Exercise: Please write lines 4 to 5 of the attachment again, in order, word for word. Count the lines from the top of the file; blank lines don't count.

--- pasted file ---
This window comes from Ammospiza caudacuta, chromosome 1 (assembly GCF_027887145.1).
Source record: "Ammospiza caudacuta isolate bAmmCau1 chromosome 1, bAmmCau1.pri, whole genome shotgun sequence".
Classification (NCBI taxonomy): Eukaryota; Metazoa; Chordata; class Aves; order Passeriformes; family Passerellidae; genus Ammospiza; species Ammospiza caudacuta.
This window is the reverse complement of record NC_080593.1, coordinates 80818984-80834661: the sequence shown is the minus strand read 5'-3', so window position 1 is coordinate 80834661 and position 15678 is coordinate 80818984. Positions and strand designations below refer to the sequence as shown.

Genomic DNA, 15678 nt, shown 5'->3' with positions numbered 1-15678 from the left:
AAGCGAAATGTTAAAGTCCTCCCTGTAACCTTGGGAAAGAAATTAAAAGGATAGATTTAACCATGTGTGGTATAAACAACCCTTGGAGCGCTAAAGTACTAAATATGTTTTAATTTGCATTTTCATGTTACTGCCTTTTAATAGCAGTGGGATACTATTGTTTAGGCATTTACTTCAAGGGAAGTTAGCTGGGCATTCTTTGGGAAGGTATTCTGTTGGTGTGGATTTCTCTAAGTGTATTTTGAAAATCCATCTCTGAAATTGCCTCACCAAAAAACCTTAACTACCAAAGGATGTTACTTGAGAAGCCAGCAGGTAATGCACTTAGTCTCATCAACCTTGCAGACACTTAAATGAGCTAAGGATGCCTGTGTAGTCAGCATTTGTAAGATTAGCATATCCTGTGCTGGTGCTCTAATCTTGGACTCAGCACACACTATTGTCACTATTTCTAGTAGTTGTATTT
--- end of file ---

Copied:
This window is the reverse complement of record NC_080593.1, coordinates 80818984-80834661: the sequence shown is the minus strand read 5'-3', so window position 1 is coordinate 80834661 and position 15678 is coordinate 80818984. Positions and strand designations below refer to the sequence as shown.

Genomic DNA, 15678 nt, shown 5'->3' with positions numbered 1-15678 from the left: